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Time for Bank ETFs on Decent fundamentals?

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U.S. banks have outperformed the S&P 500 past month as evident from 17.9% gains seen in SPDR S&P Bank ETF (KBE - Free Report) against 12.6% upside in the S&P 500. In the past three months’ timeframe, KBE has gained 12.0% as against 4.6% gains in the S&P 500.

Things are taking a turn for the better for the bank stocks as several U.S. economic data points came in favorable lately. Many investors are believing that markets have priced in the economic recession. The latest data revealed that U.S. gross domestic product shrank for the second straight quarter, meeting an often-cited criterion of a recession.

Moreover, latest data points have eased the recessionary fears too. Inflation in the United States moderated slightly as energy and gasoline prices dropped. This is especially true as the consumer price index (“CPI”) jumped 8.5% year over year in July, down from a 9.1% year-over-year increase in June, which was the fastest increase since November 1981. The producer price index (PPI) showed prices fell 0.5% sequentially compared to expectations of a 0.2% increase.

U.S. consumer sentiment rose in August from a record low earlier this summer, and American households' near-term outlook for inflation fell. The University of Michigan's preliminary August reading on the overall index on consumer sentiment came in at 55.1, up from 51.5 in the prior month. It had touched a record low of 50 in June.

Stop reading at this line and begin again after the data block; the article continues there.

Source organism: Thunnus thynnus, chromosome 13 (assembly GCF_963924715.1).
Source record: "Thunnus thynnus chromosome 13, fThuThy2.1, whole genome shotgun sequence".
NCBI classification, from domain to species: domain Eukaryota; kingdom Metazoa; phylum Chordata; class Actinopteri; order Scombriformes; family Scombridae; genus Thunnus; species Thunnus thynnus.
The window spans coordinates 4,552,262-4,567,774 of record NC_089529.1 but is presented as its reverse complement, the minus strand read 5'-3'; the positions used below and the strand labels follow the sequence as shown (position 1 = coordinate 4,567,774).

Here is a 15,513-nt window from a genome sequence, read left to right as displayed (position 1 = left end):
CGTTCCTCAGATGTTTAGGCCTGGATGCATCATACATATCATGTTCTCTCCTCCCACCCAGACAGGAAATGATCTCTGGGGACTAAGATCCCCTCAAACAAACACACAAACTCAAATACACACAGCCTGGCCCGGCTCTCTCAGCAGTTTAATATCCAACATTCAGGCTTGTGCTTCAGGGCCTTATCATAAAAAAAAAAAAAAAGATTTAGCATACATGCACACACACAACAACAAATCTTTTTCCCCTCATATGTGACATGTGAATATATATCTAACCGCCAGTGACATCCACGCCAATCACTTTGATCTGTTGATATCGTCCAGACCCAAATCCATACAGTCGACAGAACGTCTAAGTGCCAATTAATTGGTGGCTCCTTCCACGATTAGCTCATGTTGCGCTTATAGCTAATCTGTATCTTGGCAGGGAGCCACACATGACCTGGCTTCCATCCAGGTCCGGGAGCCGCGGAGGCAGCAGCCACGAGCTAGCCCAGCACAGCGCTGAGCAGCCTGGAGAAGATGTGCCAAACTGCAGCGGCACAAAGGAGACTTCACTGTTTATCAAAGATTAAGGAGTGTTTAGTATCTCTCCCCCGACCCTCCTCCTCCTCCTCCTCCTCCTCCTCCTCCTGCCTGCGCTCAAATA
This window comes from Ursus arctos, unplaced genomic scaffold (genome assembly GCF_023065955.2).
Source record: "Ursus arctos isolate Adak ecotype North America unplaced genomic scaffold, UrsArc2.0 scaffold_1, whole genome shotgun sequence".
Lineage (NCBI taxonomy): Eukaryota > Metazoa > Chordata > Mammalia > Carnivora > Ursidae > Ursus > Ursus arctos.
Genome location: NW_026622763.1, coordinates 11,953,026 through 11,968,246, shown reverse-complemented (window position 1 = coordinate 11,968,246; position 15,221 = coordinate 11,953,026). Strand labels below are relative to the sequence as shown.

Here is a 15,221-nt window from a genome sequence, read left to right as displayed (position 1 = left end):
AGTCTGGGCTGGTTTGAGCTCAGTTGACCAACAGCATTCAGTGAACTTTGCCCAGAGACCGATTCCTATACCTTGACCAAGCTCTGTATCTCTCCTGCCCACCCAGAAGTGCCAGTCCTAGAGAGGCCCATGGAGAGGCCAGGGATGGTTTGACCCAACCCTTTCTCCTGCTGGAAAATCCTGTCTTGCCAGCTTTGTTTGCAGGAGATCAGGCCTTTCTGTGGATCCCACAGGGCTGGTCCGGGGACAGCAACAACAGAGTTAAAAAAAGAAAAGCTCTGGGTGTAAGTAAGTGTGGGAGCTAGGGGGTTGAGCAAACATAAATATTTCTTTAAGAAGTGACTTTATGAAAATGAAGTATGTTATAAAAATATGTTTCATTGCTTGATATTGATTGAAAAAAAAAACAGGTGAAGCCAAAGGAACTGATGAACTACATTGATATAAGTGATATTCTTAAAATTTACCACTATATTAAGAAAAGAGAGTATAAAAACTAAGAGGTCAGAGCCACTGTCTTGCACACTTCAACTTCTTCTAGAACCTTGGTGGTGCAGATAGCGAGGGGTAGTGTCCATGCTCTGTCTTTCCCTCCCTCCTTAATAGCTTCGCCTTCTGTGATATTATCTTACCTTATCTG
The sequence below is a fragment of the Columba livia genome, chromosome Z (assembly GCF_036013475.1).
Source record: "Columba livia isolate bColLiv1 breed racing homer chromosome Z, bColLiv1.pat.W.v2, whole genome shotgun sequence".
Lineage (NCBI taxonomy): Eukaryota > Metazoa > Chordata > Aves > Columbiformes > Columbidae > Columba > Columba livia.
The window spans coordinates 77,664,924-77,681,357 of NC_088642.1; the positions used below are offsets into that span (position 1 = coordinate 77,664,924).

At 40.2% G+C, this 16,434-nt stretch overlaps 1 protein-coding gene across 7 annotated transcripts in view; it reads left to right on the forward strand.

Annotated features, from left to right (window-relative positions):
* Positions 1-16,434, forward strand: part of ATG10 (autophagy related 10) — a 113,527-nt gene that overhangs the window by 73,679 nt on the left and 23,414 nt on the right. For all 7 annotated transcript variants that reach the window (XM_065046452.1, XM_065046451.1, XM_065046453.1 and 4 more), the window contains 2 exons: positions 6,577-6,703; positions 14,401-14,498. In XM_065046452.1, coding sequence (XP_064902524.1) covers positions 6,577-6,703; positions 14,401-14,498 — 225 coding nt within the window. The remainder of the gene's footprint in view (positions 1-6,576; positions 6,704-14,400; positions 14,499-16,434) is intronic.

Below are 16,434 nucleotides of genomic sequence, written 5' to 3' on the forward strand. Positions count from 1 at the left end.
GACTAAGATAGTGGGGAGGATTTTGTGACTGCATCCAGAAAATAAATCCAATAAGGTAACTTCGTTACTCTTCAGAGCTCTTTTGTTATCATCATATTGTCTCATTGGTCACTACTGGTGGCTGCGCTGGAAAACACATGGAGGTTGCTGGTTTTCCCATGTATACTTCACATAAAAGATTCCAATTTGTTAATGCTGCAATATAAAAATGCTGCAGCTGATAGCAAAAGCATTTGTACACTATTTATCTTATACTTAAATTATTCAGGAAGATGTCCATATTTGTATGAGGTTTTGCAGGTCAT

This has given a boost to the risk-on trade sentiments and long-term bond yields. Markets have believed that the Fed might go slow on the rate hike front as inflation cooled. This has lowered the short-term bond yields lately. Notably, the movement of short-term bonds is more dependent on Fed behavior than long-term bonds.

Steepening Yield Curve in the Cards?

In a nutshell, the short-term rates are likely to remain subdued in the near term while long-term rates are likely to remain higher. An increase in long-term bond yields goes in favor of bank ETFs as this increases banks’ net interest rate margin. Since banks borrow money at short-term rates and lend capital at long-term rates, the steepening of the yield curve is always a plus for bank ETFs.

Cheaper Valuation?

Bank stocks may be up for a gain on cheap valuation. U.S. financial institutions are trading at bargain-basement prices and continue to present a solid buying opportunity despite near-term market volatility, Oppenheimer said in recent weeks as quoted on Barrons.com.

Analyst Christ Kotowski said he sees a favorable fundamental trends for the U.S. financial sector over the course of the year, and believes banks could successfully sail through a challenging macroeconomic environment.

“As long as there are not significant credit issues (which we do not see as a near/medium term issue), banks are much better positioned than most industries to manage through times of market volatility and maintain returns,” he wrote.

Financial institutions are “dramatically undervalued,” he had said, the Barrons.com article revealed. This is especially true given banks don’t have to deal with physical supply chains, parts shortages, or manufacturing bottlenecks, Kotowski wrote.

ETFs in Focus

Investors pinning hopes on a potential bank rally should keep track of financial ETFs like iShares U.S. Financial Services ETF (IYG - Free Report) , iShares US Financials ETF (IYF - Free Report) , Invesco KBW Bank ETF (KBWB - Free Report) , Financial Select Sector SPDR (XLF - Free Report) and Vanguard Financials ETF (VFH - Free Report) .

Goldman Sachs has moderate exposure in the aforementioned ETFs. It is heavy on iShares U.S. Broker-Dealers & Securities Exchanges ETF (IAI - Free Report) .